Every year thousands of Medicare patients receive physical therapy and other treatment to recover from a fall or medical procedure, as well as to help cope with disabilities or chronic conditions including multiple sclerosis, Alzheimer’s or Parkinson’s diseases, stroke, and spinal cord or brain injuries.
The Medicare program is administered by the Centers for Medicare and Medicaid Services, which is a federal agency within the United States Department of Health and Human Services.
On January 18, 2011, six Medicare patients and seven nationwide patient organizations sued CMS over Medicare coverage. Medicare contractors were improperly imposing an improvement standard to trigger Medicare coverage. The law does not require that the patients’ conditions improve. Rather, Medicare should cover the care if the care will maintain the patient’s condition or prevent or slow further deterioration.
In October 2012 the parties settled the lawsuit. The settlement provided that Medicare coverage does not depend on the “potential for improvement from the therapy, but rather on the beneficiary’s need for skilled care.” The settlement also required CMS to update its policies and conduct a nationwide educational campaign. The educational campaign would ensure Medicare contractors applied the correct standard.
The settlement is commonly referred to as the Jimmo Settlement because the lead plaintiff in the class-action suit was named Glenda Jimmo. Jimmo lost her right leg due to complications resulting from diabetes. A private Medicare contractor denied her coverage for nurses and home health aides because her condition was “unlikely to improve.” But the key criterion should have been whether she had a demonstrated need for skilled care, regardless of her recovery prognosis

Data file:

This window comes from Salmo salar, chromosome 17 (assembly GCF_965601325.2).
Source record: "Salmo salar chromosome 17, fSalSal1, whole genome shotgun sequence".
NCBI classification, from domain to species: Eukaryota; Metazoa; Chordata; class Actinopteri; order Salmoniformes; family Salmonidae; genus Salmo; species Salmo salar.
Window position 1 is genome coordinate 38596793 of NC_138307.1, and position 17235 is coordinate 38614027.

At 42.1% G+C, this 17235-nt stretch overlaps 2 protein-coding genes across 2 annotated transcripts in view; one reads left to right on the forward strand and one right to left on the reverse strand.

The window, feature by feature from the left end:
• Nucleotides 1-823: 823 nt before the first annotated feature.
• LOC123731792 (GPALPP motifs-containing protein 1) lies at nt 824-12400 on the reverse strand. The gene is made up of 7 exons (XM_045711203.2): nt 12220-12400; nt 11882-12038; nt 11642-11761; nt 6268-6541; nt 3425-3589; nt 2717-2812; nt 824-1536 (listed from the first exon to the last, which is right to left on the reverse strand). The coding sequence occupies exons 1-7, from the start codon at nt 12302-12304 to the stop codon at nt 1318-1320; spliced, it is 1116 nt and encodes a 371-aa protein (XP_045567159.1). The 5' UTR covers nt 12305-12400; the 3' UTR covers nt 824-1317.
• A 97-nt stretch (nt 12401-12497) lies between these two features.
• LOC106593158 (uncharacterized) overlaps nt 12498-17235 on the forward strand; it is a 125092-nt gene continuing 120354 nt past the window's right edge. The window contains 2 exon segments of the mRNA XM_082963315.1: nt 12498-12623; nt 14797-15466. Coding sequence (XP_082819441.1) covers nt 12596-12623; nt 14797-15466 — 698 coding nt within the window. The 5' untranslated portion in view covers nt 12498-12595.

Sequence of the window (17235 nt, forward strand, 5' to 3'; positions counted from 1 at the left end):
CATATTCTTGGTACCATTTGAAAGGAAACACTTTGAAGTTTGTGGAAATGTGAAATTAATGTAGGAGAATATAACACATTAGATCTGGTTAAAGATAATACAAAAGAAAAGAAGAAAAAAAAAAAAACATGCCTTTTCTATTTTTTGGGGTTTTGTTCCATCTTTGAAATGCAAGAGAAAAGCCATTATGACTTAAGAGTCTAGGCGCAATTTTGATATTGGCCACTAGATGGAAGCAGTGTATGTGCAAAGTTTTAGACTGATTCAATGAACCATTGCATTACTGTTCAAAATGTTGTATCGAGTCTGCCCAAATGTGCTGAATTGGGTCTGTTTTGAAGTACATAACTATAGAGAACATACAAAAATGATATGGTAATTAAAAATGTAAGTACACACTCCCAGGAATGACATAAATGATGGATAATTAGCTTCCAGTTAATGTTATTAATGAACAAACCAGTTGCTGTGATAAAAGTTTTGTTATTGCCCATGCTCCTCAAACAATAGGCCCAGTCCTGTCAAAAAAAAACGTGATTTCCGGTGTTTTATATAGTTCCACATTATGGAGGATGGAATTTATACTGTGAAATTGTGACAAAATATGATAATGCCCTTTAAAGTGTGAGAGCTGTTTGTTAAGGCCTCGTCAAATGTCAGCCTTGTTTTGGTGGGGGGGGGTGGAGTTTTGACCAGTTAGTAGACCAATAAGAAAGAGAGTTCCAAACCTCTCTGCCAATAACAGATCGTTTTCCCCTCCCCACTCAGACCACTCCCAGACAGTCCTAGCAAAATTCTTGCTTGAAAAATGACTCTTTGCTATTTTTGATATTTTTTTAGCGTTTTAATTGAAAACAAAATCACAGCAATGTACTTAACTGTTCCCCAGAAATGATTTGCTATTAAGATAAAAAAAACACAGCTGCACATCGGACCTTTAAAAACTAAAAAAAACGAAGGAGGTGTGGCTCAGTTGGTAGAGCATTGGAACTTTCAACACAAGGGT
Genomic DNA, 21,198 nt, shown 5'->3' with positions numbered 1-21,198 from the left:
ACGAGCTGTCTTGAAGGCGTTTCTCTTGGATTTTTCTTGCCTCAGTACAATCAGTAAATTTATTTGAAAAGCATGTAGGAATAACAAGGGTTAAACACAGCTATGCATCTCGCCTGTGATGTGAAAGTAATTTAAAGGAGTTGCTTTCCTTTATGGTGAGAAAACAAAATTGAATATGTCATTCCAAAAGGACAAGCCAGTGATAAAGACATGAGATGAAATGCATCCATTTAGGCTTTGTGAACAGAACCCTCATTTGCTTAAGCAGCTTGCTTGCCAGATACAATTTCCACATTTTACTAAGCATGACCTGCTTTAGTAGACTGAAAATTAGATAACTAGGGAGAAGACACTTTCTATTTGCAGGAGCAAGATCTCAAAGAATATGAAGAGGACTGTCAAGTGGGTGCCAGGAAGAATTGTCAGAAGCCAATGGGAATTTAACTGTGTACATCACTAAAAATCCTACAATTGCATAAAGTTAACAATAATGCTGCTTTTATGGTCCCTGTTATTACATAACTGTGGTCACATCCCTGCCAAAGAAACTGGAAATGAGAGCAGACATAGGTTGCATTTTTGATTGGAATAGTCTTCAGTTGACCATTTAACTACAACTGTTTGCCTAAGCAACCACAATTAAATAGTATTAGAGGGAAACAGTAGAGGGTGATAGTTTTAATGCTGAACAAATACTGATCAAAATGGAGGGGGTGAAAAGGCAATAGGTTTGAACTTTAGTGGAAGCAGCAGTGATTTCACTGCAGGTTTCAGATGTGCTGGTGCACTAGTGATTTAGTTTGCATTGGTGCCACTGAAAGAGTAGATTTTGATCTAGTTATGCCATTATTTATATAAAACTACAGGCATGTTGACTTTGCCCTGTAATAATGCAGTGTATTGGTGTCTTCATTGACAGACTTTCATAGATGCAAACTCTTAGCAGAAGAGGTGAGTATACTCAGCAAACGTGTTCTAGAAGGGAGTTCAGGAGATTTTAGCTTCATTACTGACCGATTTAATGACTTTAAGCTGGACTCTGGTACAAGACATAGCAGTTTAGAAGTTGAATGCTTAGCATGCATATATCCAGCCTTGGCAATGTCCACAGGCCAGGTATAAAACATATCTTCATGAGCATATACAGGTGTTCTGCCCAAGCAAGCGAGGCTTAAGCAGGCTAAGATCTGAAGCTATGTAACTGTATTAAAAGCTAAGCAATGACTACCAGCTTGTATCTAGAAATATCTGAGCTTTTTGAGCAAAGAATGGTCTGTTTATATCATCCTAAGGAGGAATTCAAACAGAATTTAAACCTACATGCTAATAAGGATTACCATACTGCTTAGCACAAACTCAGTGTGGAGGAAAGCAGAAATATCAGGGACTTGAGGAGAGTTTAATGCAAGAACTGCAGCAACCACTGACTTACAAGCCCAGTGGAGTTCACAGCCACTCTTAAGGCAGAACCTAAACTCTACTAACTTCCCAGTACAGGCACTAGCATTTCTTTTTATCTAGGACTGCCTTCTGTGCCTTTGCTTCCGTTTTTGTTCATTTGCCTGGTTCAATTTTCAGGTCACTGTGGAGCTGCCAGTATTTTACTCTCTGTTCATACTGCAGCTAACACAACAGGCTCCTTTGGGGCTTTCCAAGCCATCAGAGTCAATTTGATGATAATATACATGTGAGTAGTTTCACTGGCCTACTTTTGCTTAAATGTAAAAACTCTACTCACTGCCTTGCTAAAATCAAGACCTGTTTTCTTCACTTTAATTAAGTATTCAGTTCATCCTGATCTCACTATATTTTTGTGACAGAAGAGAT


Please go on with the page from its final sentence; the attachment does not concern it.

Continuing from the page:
Despite the settlement, CMS continued to deny coverage and care based on the improvement standard, according to the national nonprofit group the Center for Medicare Advocacy.
“Three years after the Jimmo Settlement we are still hearing daily about providers who never heard of the case and patients who can't get necessary care based on an improvement standard,” said Judith Stein, executive director of the Center for Medicare Advocacy, in a news release.
On March 1, 2016, the Center for Medicare Advocacy filed a motion with the federal court to end the noncompliance. The motion sought for CMS to end use of the improvement standard. The motion sought to require CMS to fulfill the “failed” campaign to educate providers and Medicare decision-makers on the settlement’s policies. The federal court found that CMS breached the settlement agreement and on Feb. 1 the federal court ordered a corrective action plan that included, among other things, that CMS should: (1) develop a web page with links to public documents about the settlement; (2) develop a web page to answer Frequently Asked Questions re: the settlement; (3) Provide additional training to contractors and adjudicators about the settlement.
The federal court also ordered that CMS must issue a corrective statement that the Medicare program covers skilled nursing care and skilled therapy when a beneficiary needs skilled care to maintain function or to prevent or slow decline or deterioration (provided all other coverage criteria are met).
CMS must fully implement the Corrective Action Plan by Sept. 4.
Those who have questions on this topic or other benefit-related issues for Jefferson County residents age 60 or over may contact the Elder Benefit Specialist at the Aging and Disability Resource Center, 920-674-8734.
Submitted by Denise Grossman, elder benefit specialist.